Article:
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Taxation Memo

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Write a memorandum addressing each of the three issues listed below.

Mr. Kim is the sole shareholder and CEO of KimTech, Inc., a technology company valued at approximately $5,000,000. KimTech is a C corporation for federal tax purposes. In 2007, KimTech had net pretax profits--before deducting Kim's compensation--of $1,000,000. After deducting Kim's base salary of $100,000 and bonus of $800,000, the company was left with a small after-tax profit, which was retained by KimTech (i.e., no dividends were paid to Kim). KimTech has two other officers, a CFO and a VP of Sales and Marketing, each of whom received salaries of $100,000 and no bonuses. Kim's bonus was awarded by the board of directors, which consists of three directors: Kim, who serves as Chairman, the CFO and the VP of Sales and Marketing. In determining Kim's bonus, the board multiplied pretax profits, before Kim's compensation, by 80% (i.e., $1,000,000 x .8 = $800,000 bonus). In recent years, KimTech's value has been appreciating at 7% per year. Assume that the average compensation for CEOs of similar-sized companies in the same industry is $500,000 (salary and bonus combined).

Use the typical tax resources both primary and secondary which include statutes, regulations, and court decisions to formulate your advice regarding each of the three issues listed below:


1. Assuming that 2007 is a typical year for KimTech, in terms of profitability and compensation practices, evaluate the reasonableness of Kim's compensation package in light of the five factors enumerated in the Elliotts case. If audited by the IRS, will Kim's compensation be deemed reasonable? Why or why not? What can KimTech do to show that Kim's compensation is reasonable?

2. Assuming that 2007 is a typical year for KimTech, in terms of profitability and compensation practices, evaluate the reasonableness of Kim's compensation using the independent investor/return on equity approach. Is Kim's compensation package reasonable under this test? Why or why not?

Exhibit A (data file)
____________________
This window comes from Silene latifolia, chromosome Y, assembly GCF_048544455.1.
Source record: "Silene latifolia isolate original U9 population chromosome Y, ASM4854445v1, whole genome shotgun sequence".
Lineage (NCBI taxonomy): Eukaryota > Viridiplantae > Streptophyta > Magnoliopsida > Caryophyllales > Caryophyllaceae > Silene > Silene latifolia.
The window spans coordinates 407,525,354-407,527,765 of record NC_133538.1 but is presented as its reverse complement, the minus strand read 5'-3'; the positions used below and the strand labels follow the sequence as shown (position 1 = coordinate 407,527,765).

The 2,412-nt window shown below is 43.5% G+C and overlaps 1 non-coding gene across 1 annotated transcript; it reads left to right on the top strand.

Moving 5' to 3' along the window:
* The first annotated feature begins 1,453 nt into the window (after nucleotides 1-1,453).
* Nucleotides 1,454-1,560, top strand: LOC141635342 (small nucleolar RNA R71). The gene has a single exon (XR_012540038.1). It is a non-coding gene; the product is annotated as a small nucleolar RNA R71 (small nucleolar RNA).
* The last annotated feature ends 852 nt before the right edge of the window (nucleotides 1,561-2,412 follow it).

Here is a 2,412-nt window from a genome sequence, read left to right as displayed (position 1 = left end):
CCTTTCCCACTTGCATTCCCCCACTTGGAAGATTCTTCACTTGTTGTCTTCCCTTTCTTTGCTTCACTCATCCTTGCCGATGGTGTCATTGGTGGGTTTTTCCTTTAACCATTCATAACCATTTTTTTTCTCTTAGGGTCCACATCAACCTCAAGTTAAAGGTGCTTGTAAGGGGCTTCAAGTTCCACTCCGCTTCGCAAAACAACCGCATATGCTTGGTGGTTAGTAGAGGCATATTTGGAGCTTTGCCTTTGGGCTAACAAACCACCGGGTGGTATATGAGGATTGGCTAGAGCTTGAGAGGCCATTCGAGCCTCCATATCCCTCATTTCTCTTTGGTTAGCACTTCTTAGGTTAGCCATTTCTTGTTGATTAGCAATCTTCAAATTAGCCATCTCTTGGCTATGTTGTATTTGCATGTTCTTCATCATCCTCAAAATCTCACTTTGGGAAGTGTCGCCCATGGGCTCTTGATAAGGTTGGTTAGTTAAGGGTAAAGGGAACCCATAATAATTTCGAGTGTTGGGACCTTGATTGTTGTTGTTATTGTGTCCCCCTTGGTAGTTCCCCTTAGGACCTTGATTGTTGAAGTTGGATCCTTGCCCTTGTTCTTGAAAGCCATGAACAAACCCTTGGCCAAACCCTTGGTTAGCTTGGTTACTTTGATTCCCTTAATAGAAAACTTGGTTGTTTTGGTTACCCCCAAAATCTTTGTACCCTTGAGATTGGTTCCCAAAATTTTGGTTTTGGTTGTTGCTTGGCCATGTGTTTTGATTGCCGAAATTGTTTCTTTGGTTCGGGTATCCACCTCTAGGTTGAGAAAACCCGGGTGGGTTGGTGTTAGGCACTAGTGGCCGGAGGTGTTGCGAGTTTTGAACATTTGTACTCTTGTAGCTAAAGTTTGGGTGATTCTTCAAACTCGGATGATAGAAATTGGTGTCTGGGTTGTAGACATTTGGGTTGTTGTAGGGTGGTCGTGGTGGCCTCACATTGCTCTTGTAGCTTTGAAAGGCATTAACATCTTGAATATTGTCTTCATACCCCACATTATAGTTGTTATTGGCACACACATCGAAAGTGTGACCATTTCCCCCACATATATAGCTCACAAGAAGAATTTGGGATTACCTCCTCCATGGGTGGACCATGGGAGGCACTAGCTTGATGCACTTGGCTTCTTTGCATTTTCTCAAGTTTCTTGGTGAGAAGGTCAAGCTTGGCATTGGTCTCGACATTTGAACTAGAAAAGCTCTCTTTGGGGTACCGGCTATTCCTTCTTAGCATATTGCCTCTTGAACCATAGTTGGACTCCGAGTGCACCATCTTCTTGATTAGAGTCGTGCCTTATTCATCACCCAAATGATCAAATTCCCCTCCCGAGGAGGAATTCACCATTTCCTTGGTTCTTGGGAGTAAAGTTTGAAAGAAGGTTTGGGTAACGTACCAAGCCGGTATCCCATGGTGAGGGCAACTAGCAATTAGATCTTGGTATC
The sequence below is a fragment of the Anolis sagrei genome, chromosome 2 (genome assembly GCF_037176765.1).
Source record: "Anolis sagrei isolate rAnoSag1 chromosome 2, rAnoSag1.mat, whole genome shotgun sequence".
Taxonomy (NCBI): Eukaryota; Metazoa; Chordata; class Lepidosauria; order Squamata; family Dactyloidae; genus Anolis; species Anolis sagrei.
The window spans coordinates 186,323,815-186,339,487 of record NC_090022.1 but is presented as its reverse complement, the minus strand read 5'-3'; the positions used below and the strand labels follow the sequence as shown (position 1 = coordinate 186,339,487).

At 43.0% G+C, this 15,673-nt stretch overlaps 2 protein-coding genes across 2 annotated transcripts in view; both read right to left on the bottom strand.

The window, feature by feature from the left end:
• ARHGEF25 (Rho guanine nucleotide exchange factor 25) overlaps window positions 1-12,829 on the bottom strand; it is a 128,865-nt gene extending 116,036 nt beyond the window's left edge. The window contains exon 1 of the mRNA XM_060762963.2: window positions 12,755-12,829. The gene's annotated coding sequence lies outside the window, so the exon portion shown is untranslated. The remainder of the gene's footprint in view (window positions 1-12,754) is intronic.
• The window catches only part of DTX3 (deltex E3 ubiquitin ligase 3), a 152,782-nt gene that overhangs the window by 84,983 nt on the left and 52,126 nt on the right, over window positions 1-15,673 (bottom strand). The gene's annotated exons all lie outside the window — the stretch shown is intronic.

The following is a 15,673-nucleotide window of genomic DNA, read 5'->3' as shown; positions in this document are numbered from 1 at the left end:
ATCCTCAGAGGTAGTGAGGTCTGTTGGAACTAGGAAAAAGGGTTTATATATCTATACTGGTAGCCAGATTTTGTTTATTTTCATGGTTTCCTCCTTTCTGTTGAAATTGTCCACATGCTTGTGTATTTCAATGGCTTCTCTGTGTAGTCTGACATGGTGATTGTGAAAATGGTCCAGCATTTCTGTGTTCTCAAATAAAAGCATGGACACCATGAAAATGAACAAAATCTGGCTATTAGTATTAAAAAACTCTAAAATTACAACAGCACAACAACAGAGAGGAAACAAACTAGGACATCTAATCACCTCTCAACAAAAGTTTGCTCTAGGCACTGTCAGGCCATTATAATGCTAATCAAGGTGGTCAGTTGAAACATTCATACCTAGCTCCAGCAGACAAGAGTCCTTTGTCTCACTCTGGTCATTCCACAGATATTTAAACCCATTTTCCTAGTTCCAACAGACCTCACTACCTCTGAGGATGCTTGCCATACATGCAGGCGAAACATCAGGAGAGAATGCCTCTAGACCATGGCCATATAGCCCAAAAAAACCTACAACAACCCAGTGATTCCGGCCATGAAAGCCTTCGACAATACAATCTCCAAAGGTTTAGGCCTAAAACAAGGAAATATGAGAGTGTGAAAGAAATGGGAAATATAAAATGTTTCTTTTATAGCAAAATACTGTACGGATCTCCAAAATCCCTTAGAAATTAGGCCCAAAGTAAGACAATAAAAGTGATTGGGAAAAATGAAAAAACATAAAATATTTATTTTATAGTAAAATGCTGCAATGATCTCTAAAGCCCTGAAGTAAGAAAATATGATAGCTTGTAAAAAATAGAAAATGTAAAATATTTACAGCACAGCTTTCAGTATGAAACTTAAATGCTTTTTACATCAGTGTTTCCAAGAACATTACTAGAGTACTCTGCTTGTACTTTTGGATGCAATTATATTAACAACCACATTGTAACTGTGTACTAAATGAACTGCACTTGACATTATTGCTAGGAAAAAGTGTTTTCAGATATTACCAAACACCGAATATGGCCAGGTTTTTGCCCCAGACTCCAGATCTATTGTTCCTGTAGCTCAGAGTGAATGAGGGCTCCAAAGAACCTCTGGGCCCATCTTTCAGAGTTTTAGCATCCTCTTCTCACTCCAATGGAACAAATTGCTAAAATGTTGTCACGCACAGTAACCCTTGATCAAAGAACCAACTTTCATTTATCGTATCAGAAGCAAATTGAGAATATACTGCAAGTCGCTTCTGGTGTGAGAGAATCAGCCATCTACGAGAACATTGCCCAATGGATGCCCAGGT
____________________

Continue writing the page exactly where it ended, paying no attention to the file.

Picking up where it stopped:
3. Is contingent compensation (e.g., a compensation package involving a significant bonus) more likely to result in a determination that compensation is unreasonable than a compensation package that is all, or primarily, a fixed salary?

Use the following heading and other specifics:

TO: Mr. Kim
FROM: Your Name
DATE: Today's Date
RE: Tax Memo #2-Executive Compensation

For each issue, begin by restating the issue. Then, explain and discuss the tax rules that apply to the issue, which you gleaned from the sources listed in the Applicable Law section above. Then, conclude with a definitive answer to the issue, supported by citations to the sources used. So, for each issue, you should:

1. State the issue,
2. Explain and discuss the applicable law (IRC sections, regulations, court decision, etc.), and
3. Present your answer in the form of a concluding paragraph that refers to specific language from the IRC sections, regulations, court decisions, and other sources (if applicable) to support the conclusion.

Citations are required. You must provide cites whenever you refer to the sources of tax law used in this memorandum. You may cite your sources in numbered footnotes, numbered endnotes, or in parentheses immediately after the sentence mentioning the cited source.

Solution Preview

The first issue is that the reasonableness of Kim's compensation package is to be evaluated in the light of the five factors enumerated in the Elliot's case. The issue is will IRS evaluate Kim's compensation to be reasonable and if Kim's compensation package is reasonable under the test.

The relevant case law is Elliotts, Inc. v. Commissioner (1983) that is used to ascertain reasonable compensation under section 162(a)(1). The five factors are employee's role in the company, external comparisons, character and condition of the company, conflict of interest, and internal consistency.

IRS will not deem Kim's compensation to be reasonable. The reason is that his bonus alone is 80% of the company's earning. Moreover, he has an additional fixed salary of $100,000. This makes his compensation equal to 90% of the net pretax compensation. The IRS will perceive the high compensation as an attempt to avoid paying taxes. However, Kim can defend himself using the five factors established in Elliott's case. With respect to employees role in the company, Kim can claim that he is instrumental in getting all the business, he has established relationships with customers, and is the ...

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